Crystalloid Fluid Choices for Resuscitation of Hospitalized Patients in Ontario: A Pragmatic Comparative Effectiveness Trial
Quality Improvement & Outcomes
The FLUID pilot trial was an innovative pragmatic cluster randomised cross-over trial, with randomisation done at the hospital level and inclusion of all patients at 4 hospitals in Ontario. The study fluid (normal saline or Ringer’s lactate) was the dominant (at least 80%) fluid stocked throughout the entire hospital to ensure patients received the same study fluid from hospital entry to hospital discharge and the addition of run-outs after study period 1 and 2 served to further reduce the possibility of contamination. ⇒ FLUID relied exclusively on health administrative data for the description of patient baseline characteristics and clinical outcome measures. ⇒ The ability to opt out provided treating physicians with autonomy and ultimately their patient trust and was a key requirement for the use of a waiver of patient informed consent in FLUID. In contrast to trials that have generated evidence in specific populations with fluid interventions limited to geographic locations in the hospital (ICU, ED), the results of FLUID will apply broadly to patients who are admitted throughout the hospital. As such FLUID will provide important evidence-based guidance at the hospital and system level as to what fluid(s) could be predominantly stocked for use throughout the hospital and the associated healthcare resources required for such supply. The pilot trial concluded a larger trial was feasible.The analysis of the large trial data from 7 Ontario hospitals is currently underway.
Background: Normal saline and Ringer’s lactate are the most common fluids administered to hypovolemic and shocked patients. Normal saline may cause hyperchloremic metabolic acidosis and is associated with acute kidney injury and increased death. Ringer’s lactate may cause metabolic alkalosis, hyperkalemia, hyperlactatemia, worse edema, and is more costly. No multi-centre randomized trials comparing the 2 fluids powered for clinically important outcomes have been conducted. Given their extensive use, even small differences in clinical outcomes translate into significant benefits at the population level.
Goals: To conduct a pragmatic, comparative effectiveness randomized controlled trial comparing Ringer’s lactate and normal saline. The primary outcome was a composite of death or re-admission to hospital within 90 days of the index hospitalization. Secondary outcomes include death and re-admission described individually, need for dialysis, re-operation or re-intubation post-operatively, emergency department visits, hospital length of stay, discharge disposition, and a health economic analysis.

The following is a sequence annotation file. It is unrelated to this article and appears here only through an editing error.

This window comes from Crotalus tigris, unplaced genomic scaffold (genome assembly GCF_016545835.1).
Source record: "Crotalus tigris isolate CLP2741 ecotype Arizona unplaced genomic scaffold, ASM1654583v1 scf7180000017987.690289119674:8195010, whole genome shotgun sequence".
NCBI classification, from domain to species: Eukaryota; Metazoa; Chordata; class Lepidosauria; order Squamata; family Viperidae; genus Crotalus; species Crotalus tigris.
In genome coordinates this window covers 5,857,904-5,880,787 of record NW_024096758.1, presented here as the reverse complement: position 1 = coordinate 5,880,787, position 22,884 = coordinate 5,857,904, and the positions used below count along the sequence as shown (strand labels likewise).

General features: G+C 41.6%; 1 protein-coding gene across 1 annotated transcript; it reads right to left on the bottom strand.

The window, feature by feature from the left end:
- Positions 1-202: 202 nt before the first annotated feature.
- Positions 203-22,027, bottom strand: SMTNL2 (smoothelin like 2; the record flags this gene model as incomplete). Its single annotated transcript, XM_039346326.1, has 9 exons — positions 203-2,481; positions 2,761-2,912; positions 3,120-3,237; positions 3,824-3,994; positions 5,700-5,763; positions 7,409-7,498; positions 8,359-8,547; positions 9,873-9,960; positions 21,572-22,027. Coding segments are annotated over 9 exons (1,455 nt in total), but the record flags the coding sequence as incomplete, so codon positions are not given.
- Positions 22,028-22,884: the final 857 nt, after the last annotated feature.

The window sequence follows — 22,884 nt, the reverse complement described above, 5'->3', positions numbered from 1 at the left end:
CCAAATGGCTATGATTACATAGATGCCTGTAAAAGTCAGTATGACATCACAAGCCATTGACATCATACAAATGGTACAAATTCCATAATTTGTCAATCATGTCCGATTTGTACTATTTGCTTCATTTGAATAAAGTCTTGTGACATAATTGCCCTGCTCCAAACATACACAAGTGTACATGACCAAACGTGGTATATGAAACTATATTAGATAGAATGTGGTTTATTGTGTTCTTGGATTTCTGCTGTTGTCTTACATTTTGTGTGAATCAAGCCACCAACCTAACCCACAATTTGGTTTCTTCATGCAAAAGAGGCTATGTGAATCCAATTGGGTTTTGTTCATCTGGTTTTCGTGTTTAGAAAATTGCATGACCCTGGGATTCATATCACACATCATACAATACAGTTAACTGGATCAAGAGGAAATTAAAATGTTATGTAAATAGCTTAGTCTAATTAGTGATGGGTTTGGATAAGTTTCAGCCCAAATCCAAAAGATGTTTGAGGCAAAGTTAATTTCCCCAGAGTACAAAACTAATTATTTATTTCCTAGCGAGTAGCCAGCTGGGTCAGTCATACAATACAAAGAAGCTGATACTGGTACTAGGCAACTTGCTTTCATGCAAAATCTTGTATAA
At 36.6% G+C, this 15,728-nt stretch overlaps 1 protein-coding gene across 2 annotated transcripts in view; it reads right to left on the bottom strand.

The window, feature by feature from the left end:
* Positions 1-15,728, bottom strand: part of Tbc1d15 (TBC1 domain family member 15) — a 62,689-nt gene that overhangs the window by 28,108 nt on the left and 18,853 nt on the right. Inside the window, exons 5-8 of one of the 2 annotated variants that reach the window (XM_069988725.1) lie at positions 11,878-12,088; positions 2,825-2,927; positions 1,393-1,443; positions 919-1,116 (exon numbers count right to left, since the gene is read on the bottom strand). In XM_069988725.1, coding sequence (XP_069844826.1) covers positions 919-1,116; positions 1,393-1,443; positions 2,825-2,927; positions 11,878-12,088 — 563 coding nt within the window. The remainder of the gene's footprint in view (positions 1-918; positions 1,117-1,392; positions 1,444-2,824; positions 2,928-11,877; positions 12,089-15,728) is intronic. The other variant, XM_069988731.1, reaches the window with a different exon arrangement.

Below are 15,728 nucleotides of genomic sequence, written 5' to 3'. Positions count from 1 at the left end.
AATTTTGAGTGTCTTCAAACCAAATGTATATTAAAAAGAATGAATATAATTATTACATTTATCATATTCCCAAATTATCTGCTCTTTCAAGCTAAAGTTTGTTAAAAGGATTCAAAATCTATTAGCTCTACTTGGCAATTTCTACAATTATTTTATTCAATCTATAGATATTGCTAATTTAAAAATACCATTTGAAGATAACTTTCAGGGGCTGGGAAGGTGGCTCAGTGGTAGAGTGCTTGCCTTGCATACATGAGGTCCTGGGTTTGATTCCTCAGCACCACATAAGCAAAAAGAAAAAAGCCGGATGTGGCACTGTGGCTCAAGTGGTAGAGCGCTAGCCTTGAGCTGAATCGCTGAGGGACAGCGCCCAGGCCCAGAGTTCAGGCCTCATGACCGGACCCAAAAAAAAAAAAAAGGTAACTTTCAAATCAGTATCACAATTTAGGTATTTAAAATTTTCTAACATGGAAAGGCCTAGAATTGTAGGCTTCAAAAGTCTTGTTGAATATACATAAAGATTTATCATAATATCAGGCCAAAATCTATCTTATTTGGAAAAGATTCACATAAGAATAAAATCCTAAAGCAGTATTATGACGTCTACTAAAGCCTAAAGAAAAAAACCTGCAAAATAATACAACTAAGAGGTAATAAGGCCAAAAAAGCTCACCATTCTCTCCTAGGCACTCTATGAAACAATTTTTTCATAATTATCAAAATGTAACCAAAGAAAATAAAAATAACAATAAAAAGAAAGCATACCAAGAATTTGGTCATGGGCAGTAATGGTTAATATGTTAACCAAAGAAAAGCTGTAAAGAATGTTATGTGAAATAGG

Methods: We used an efficient and pragmatic cluster cross-over design at 7 hospitals in Ontario. Hospitals will be randomized to normal saline or Ringers lactate for 3 months, then cross over to the other fluid for the next 3 months after a 1 month washout period. All admitted patients were included under a waiver of informed consent obtained from the research ethics committee; only neonatal patients will be excluded because Ringer’s lactate is not recommended or used in this population. To maximize compliance, the allocated crystalloid study fluid was stocked throughout the hospital (at least 80%) with only small amounts of the other crystalloid fluid made available. Outcome data will be obtained at patient-level through the Institute for Clinical Evaluative Sciences.
Expected Outcomes: Results will have a substantial impact on clinical practice and on the health care system. If one fluid is found to be superior to the other, it will become the dominant fluid stocked in hospitals. In addition to lives saved and hospital admissions avoided, there may be further savings to the health care system through bulk purchasing one type of fluid. We will answer this fundamental fluid therapy question with more efficiency and lower cost compared to an individual patient randomized controlled trial and will build expertise and capacity for future trials of similar design in Ontario and Canada.
Results: Analysis is currently underway
McIntyre L, Taljaard M, McArdle T, etal FLUID trial: a protocol for a hospital-wide open-label cluster crossover pragmatic comparative effectiveness randomised pilot trialBMJ Open 2018;8:e022780. doi: 10.1136/bmjopen-2018-022780 https://bmjopen.bmj.com/content/bmjopen/8/8/e022780.full.pdf
McIntyre LA, Fergusson DA, McArdle T for the Canadian Critical Care Trials Group, et alFLUID trial: a hospital-wide open-label cluster cross-over pragmatic comparative effectiveness randomised pilot trial comparing normal saline to Ringer’s lactateBMJ Open 2023;13:e06